Dated but relevant.
Over the next decade, cities will continue to grow larger and more rapidly. At the same time, new technologies will unlock massive streams of data about cities and their residents. As these forces collide, they will turn every city into a unique civic laboratory—a place where technology is adapted in novel ways to meet local needs. This ten-year forecast map, The Future of Cities, Information, and Inclusion, charts the important intersections between urbanization and digitalization that will shape this global urban experiment, and the key tensions that will arise.
The explosive growth of cities is an economic opportunity with the potential to lift billions out of poverty. Yet the speed of change and lack of pro-poor foresight has led to a swarm of urban problems—poor housing conditions, inadequate education and health care, and racial and ethnic inequalities. The coming decade holds an opportunity to harness information to improve government services, alleviate poverty and inequality, and empower the poor. Key uncertainties are coming into view:
- What economic opportunities will urban information provide to excluded groups?
- What new exclusions might arise from new kinds of data about the city and its citizens?
- How will communities leverage urban information to improve service delivery, transparency, and citizen engagement?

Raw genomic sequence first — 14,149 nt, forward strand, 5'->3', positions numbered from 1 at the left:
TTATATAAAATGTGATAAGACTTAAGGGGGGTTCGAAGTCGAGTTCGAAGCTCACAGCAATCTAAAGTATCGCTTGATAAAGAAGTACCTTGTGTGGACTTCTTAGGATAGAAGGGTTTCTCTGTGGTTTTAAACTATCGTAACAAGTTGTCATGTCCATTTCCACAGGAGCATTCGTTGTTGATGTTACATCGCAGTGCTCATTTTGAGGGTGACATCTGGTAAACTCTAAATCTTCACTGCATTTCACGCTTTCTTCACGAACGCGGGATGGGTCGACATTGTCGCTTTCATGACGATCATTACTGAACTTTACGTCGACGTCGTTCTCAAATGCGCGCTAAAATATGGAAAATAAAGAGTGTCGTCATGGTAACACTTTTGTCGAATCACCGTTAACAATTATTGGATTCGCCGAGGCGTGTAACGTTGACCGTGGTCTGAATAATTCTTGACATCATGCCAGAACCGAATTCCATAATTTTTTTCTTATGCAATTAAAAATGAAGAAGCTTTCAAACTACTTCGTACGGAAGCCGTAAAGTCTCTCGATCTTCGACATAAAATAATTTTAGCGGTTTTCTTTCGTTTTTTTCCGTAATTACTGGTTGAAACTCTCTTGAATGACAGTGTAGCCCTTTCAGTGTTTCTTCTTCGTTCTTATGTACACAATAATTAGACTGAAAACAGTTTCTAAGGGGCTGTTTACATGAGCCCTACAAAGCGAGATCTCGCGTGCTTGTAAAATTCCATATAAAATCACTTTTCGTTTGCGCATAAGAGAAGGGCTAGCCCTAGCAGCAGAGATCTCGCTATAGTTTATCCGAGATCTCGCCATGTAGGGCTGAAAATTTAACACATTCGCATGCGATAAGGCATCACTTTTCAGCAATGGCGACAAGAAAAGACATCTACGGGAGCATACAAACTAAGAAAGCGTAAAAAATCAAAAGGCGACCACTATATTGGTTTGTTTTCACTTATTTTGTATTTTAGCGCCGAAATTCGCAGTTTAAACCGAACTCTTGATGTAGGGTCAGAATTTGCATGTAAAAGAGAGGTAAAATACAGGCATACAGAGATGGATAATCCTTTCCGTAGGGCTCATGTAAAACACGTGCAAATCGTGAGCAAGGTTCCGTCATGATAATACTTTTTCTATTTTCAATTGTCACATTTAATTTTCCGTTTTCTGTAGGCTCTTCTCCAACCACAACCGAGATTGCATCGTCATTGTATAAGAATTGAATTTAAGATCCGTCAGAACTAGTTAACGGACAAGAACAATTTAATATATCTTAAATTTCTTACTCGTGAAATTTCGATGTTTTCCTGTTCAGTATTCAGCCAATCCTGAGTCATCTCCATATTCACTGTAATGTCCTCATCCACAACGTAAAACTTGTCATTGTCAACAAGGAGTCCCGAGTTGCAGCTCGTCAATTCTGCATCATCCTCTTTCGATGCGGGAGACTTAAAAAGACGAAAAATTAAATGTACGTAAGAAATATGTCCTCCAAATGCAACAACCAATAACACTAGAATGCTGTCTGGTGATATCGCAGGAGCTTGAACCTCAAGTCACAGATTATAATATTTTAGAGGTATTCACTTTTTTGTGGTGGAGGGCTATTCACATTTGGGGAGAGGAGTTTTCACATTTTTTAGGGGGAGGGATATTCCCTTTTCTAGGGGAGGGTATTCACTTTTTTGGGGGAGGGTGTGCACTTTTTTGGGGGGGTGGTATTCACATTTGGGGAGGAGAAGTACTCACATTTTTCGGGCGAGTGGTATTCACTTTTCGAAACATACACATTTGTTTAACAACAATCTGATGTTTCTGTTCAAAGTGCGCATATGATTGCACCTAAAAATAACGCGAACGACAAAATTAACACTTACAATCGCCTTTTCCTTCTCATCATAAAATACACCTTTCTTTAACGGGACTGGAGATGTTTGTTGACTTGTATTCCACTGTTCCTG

As information technology spreads beyond the desktop into every corner of citizens’ lives, it will provide a new set of tools for poor and excluded groups to re-engineer their relationship with government, the built environment, and each other.
Funded by a grant from the Rockefeller Foundation, IFTF has identified this challenge—harnessing data for development and inclusion—as a critical cross-sectoral urban issue for the next decade and beyond.
Phi Beta Iota: We do not believe that cities will get larger and thrive. The supply lines and legacy infrastructure are not sustainable. The Rockefeller reference is an excellent example of ostensibly reputable “research” that lacks a strategic analytic model, any semblance of “true cost” understanding, or any commitment to actually doing comprehensive architecture or whole design.